In the recent televised interview, Suarez said this move to Mindoro was a large part of the reason for reduced funds of the foundation. He said Masses in Imus were cut from weekly to once a month.

"When we started a new community of missionaries in Mindoro, its bishop decided that we should focus on Mindoro because we are only visiting priests here in Imus and the permit given to us was only for one mass a month."

Lay board members defend their priest

During the earlier radio program, Manuel Santa Cruz, a foundation board member since 2011, explained that the board had decided to revise the Monte Maria plan because the initial one agreed to by a previous board “was so expensive because it had many other structures in the compound, not just the pilgrim center – little churches and other structures.” The new board adjusted the plan to lower the cost of development to almost 600 million pesos, but San Miguel disapproved the less expensive design.

Lay board members speaking during the same radio program threw their support behind Suarez. Lourdes Siytangco said Monte Maria had spent 100 million pesos on clearing the Cavite grazing land and building roads. She questioned San Miguel’s supposed description of the chapel they built as “makeshift,” asserting it is a “stable structure” that seats 6,000 to 10,000 people.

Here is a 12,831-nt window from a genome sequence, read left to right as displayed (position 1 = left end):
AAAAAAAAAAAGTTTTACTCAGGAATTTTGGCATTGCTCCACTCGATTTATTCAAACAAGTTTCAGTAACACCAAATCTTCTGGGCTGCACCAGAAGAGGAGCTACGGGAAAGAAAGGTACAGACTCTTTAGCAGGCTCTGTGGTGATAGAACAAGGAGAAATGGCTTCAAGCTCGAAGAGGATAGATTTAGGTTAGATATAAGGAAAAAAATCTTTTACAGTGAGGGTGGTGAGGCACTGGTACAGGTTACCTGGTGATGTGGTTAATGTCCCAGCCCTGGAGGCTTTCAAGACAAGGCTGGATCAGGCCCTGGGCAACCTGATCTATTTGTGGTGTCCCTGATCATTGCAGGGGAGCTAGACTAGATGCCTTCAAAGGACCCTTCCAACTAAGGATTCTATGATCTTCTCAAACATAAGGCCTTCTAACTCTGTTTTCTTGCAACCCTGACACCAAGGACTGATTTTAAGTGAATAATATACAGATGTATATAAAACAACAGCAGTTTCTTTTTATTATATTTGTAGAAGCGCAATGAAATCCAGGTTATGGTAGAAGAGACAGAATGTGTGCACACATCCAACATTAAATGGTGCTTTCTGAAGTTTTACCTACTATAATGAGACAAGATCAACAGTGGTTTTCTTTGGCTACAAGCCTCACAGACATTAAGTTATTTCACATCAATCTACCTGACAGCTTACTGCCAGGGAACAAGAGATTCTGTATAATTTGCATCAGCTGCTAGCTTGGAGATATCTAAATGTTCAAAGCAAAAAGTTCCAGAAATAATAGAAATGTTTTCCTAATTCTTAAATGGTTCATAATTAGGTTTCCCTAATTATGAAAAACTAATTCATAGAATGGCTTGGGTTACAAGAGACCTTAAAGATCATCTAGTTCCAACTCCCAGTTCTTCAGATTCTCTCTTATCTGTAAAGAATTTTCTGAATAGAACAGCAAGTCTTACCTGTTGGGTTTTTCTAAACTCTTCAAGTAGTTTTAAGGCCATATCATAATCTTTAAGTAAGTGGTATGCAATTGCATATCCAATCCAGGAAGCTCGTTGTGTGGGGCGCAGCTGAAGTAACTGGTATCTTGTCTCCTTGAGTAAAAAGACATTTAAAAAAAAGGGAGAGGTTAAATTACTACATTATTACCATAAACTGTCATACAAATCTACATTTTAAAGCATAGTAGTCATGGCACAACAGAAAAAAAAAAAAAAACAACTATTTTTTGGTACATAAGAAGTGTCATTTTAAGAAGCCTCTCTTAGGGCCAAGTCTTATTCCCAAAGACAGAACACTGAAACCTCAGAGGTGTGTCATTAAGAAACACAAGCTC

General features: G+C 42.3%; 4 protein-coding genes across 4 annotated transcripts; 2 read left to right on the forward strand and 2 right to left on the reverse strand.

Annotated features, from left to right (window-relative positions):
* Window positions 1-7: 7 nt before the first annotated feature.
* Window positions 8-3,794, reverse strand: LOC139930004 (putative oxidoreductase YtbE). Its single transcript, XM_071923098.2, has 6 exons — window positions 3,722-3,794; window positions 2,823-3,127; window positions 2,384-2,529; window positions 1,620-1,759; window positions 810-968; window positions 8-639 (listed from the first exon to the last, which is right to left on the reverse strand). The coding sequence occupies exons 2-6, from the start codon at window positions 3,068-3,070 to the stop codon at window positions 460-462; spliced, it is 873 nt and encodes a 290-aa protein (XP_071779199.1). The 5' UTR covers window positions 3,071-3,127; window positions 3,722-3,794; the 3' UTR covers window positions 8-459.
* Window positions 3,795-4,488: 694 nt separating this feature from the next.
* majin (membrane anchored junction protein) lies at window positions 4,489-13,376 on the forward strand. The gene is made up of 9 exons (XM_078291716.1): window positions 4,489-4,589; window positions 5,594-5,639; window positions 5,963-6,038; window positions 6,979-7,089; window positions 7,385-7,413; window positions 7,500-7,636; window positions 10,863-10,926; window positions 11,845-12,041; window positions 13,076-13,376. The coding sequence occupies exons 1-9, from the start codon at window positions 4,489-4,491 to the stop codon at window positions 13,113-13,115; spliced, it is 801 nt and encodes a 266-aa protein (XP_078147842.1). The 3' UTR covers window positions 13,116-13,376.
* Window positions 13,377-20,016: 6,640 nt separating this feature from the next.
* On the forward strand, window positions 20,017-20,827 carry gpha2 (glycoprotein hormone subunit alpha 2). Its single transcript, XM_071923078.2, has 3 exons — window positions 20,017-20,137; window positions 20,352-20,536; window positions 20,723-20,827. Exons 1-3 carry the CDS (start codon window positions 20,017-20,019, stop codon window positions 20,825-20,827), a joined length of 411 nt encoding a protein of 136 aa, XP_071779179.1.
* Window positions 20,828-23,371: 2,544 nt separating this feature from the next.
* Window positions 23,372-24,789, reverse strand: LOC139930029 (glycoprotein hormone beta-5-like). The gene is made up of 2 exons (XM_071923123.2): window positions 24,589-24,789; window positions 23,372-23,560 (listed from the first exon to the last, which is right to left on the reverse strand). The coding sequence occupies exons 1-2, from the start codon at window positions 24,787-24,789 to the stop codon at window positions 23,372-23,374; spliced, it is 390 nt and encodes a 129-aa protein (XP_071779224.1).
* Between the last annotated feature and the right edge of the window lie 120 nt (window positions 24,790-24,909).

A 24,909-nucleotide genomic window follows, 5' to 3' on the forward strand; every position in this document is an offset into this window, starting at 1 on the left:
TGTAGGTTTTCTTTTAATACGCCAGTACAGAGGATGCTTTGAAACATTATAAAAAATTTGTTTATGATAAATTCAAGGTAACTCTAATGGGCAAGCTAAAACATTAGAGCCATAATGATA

She also said Suarez did not spend money to go to Wimbledon or the French Open.

In his TV interview, Suarez explained that air fare and costs of his travels for healing sessions abroad are all paid for by the organizers in the host country. He times his stints in Europe with the tennis matches. He gets to watch the matches for free through a pass issued to him by a former International Tennis Federation head who had been healed by him.

Suarez also explained that he receives many gifts.

“I ask for nothing and I refuse nothing,” he said in the interview.

He said he wears any clothes given to him, including designer shirts, to show appreciation for the gifts.

[N.J. Viehland is an NCR correspondent based in the Philippines.]